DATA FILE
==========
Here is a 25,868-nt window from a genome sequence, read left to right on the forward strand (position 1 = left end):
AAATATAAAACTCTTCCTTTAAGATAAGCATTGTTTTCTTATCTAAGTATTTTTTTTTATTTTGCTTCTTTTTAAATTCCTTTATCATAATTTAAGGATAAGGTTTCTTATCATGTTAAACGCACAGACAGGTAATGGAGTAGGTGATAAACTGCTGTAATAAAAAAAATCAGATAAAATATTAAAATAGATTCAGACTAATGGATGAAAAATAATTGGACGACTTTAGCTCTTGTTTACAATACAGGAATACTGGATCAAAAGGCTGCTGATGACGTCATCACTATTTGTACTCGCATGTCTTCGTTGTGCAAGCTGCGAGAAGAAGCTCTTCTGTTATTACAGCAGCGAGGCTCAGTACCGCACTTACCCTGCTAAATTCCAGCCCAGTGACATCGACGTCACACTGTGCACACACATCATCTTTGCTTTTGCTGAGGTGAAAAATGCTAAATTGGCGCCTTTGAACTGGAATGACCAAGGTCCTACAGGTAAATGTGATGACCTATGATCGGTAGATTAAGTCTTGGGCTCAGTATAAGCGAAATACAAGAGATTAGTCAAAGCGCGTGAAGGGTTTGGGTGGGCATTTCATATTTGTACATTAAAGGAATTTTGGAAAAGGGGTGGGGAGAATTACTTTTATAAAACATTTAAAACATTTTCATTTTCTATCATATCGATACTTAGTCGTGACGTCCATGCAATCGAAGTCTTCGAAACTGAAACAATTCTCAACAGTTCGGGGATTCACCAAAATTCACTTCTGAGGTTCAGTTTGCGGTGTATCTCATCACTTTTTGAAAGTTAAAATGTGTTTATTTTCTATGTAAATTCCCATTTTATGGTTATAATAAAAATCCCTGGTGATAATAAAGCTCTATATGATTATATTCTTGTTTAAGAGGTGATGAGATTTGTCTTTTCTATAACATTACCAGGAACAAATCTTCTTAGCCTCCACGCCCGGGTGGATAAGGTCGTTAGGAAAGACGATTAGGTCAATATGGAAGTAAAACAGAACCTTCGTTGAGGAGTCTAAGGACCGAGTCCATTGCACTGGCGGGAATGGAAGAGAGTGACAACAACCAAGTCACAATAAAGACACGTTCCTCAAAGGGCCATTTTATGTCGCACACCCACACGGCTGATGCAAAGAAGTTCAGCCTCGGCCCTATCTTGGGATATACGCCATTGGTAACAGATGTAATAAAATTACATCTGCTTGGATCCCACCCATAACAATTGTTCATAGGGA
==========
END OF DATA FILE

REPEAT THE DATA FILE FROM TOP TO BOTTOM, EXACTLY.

Here is a 25,868-nt window from a genome sequence, read left to right on the forward strand (position 1 = left end):
AAATATAAAACTCTTCCTTTAAGATAAGCATTGTTTTCTTATCTAAGTATTTTTTTTTATTTTGCTTCTTTTTAAATTCCTTTATCATAATTTAAGGATAAGGTTTCTTATCATGTTAAACGCACAGACAGGTAATGGAGTAGGTGATAAACTGCTGTAATAAAAAAAATCAGATAAAATATTAAAATAGATTCAGACTAATGGATGAAAAATAATTGGACGACTTTAGCTCTTGTTTACAATACAGGAATACTGGATCAAAAGGCTGCTGATGACGTCATCACTATTTGTACTCGCATGTCTTCGTTGTGCAAGCTGCGAGAAGAAGCTCTTCTGTTATTACAGCAGCGAGGCTCAGTACCGCACTTACCCTGCTAAATTCCAGCCCAGTGACATCGACGTCACACTGTGCACACACATCATCTTTGCTTTTGCTGAGGTGAAAAATGCTAAATTGGCGCCTTTGAACTGGAATGACCAAGGTCCTACAGGTAAATGTGATGACCTATGATCGGTAGATTAAGTCTTGGGCTCAGTATAAGCGAAATACAAGAGATTAGTCAAAGCGCGTGAAGGGTTTGGGTGGGCATTTCATATTTGTACATTAAAGGAATTTTGGAAAAGGGGTGGGGAGAATTACTTTTATAAAACATTTAAAACATTTTCATTTTCTATCATATCGATACTTAGTCGTGACGTCCATGCAATCGAAGTCTTCGAAACTGAAACAATTCTCAACAGTTCGGGGATTCACCAAAATTCACTTCTGAGGTTCAGTTTGCGGTGTATCTCATCACTTTTTGAAAGTTAAAATGTGTTTATTTTCTATGTAAATTCCCATTTTATGGTTATAATAAAAATCCCTGGTGATAATAAAGCTCTATATGATTATATTCTTGTTTAAGAGGTGATGAGATTTGTCTTTTCTATAACATTACCAGGAACAAATCTTCTTAGCCTCCACGCCCGGGTGGATAAGGTCGTTAGGAAAGACGATTAGGTCAATATGGAAGTAAAACAGAACCTTCGTTGAGGAGTCTAAGGACCGAGTCCATTGCACTGGCGGGAATGGAAGAGAGTGACAACAACCAAGTCACAATAAAGACACGTTCCTCAAAGGGCCATTTTATGTCGCACACCCACACGGCTGATGCAAAGAAGTTCAGCCTCGGCCCTATCTTGGGATATACGCCATTGGTAACAGATGTAATAAAATTACATCTGCTTGGATCCCACCCATAACAATTGTTCATAGGGA